Humphrey DeForest Bogart (1889 – 1957) appeared in 75 films during his 30-year film career, after his Broadway career slowed due to hard times for plays due to the 1929 stock market crash.  He was a successful movie actor at the time of  “Casablanca”, but it made him a film icon and, in 1999, the American Film Institute ranked Bogart as the greatest male film star in the history of American movies.  He had four wives with his last being Lauren Baccall (below).

It is hard to talk bout Bogart without talking about Lauren Bacall.  They were truly meant for each other with only his death from cancer ending the marriage.  Lauren provides some insight to Bogart’s feeling about “Casablanca” when she said, “Boggie would say, ‘ Of course, I did nothing in Casablanca that I hadn't done in twenty movies before that, and suddenly they discover I’m sexy. Any time that Ingrid Bergman looks at a man, he has sex appeal.’ ” This according to Aljean Harmetz in the 1992 book, “Round up the Usual Suspects.”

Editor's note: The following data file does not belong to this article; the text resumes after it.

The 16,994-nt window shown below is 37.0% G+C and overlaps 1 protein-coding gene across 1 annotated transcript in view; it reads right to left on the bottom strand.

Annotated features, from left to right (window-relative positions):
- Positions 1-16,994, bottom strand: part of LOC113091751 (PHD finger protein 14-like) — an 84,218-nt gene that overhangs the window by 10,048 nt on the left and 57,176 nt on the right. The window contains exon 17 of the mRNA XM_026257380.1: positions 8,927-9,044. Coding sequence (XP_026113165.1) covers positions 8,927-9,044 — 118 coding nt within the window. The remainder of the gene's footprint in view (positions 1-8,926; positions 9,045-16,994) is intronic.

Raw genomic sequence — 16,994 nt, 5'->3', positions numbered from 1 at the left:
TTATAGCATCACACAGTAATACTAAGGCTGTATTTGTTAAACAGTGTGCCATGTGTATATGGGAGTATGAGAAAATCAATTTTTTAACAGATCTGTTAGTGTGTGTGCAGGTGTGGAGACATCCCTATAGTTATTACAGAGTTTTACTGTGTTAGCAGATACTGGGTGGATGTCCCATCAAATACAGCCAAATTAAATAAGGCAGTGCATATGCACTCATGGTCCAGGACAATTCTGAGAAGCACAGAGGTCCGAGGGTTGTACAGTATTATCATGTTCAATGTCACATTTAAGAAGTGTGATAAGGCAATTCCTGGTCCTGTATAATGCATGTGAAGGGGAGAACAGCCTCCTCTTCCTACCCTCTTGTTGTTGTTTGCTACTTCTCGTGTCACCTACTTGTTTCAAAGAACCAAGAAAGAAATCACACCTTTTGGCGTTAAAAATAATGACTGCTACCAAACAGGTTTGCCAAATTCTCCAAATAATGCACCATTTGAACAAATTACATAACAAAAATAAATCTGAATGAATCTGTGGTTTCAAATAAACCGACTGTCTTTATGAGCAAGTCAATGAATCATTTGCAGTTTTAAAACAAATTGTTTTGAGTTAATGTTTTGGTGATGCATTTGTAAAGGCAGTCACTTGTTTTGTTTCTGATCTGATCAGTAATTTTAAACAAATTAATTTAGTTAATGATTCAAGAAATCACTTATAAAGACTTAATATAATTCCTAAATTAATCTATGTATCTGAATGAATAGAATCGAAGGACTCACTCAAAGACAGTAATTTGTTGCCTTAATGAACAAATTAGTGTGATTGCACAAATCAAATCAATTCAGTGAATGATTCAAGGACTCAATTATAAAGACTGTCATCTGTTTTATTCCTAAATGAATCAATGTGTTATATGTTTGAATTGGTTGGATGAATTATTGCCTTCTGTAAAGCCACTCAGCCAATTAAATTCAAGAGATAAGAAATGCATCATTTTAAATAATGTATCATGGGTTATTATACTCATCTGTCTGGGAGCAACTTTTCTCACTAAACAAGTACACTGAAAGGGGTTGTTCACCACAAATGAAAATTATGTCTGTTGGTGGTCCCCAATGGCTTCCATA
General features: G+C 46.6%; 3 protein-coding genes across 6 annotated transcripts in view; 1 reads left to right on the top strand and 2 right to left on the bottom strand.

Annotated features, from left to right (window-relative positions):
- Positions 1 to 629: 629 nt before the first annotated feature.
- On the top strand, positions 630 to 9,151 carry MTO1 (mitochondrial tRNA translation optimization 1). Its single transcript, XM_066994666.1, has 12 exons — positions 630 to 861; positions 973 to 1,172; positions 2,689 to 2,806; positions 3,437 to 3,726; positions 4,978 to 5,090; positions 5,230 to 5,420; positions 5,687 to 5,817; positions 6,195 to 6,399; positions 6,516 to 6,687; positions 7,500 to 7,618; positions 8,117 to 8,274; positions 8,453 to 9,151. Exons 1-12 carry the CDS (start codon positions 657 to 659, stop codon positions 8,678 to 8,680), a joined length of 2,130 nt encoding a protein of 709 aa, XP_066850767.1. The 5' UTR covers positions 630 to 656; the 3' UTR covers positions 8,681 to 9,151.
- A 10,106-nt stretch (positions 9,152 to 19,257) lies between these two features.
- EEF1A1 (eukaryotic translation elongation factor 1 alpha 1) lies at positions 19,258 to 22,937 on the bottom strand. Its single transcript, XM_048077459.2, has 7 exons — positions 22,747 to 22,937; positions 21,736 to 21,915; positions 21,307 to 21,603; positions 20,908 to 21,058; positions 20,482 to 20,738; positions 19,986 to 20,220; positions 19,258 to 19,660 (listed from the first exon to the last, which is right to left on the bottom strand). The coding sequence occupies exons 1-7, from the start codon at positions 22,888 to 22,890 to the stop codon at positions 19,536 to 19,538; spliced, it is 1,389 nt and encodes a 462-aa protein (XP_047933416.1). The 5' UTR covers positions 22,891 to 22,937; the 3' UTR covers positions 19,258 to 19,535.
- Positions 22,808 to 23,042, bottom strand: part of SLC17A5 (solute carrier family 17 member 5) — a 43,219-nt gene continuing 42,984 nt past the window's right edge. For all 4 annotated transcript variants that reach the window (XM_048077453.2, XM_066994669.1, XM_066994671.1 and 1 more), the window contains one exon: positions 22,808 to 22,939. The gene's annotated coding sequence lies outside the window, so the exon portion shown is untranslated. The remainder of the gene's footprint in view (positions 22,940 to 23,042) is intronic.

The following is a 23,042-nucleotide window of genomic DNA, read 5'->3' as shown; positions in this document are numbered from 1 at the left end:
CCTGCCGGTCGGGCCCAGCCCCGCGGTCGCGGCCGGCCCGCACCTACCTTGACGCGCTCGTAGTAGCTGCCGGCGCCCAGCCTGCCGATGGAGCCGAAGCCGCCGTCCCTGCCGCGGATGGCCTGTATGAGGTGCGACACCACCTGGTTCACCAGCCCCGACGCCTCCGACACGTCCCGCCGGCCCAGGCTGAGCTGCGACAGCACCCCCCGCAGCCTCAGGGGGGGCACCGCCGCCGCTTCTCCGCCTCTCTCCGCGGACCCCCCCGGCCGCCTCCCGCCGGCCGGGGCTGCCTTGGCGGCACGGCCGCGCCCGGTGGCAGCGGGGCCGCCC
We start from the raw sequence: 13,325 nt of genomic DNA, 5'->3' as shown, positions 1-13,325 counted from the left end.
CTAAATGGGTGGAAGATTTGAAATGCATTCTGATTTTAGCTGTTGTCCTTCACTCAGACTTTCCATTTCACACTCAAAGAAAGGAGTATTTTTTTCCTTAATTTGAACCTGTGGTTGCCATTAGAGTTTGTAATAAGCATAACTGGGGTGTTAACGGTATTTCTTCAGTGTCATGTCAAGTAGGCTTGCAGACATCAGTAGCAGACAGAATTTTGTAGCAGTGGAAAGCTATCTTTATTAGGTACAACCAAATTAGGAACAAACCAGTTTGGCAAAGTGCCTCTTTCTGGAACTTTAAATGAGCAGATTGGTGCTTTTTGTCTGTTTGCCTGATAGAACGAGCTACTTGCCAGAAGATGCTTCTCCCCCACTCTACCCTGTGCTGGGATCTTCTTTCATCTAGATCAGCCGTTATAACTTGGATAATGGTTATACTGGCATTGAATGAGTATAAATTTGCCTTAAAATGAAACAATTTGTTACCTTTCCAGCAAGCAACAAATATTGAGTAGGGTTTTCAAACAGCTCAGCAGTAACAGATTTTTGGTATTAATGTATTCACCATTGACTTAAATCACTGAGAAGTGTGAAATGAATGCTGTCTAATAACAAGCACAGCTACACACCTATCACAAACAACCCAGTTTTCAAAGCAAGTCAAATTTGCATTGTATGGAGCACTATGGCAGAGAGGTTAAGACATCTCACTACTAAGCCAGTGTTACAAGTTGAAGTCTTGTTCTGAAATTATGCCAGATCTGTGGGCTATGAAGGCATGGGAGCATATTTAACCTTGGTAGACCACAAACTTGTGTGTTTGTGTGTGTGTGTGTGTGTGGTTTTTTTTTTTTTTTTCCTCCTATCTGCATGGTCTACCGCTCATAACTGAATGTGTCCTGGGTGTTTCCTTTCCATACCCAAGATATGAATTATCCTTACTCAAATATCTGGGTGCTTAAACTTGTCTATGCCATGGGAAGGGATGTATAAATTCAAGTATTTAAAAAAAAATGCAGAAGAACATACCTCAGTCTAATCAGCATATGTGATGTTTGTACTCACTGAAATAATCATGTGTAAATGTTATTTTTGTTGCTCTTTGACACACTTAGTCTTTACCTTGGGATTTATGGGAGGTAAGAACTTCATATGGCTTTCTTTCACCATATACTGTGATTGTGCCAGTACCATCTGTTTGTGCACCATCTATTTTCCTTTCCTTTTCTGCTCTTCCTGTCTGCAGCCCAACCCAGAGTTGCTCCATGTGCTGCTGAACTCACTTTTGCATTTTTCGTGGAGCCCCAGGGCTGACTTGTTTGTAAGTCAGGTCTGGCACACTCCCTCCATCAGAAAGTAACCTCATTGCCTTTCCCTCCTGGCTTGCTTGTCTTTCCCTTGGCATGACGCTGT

Above is Ingrid Bergman (1915 – 1982), a Swedish actress who has 53 acting credits in her career with 13 in Swedish movies.  It is said her career had its up and downs, with her best work in the 1940's and ending up winning three Academy Awards in her movie life.  She left the United States for some six years due to a marriage scandal in the 1950's, but came back strong winning an Oscar in 1956 for "Anastasia".  About “Casablanca” Bergman says, “"I feel about Casablanca that it has a life of its own. There is something mystical about it. It seems to have filled a need, a need that was there before the film, a need that the film filled.” This is according to Charlotte Chandler in the 2007 book  “Ingrid: Ingrid Bergman, A Personal Biography.”

Not only a box office success, Casablanca became a cult film with people seeing it 50 – 60 times or more and audiences shouting lines at the screen.  A truly special film with special stars, and you can see it all, learn some of the background and history about the 1940's wartime period in our history and enjoy the treats. Bring your valentine too if you wish.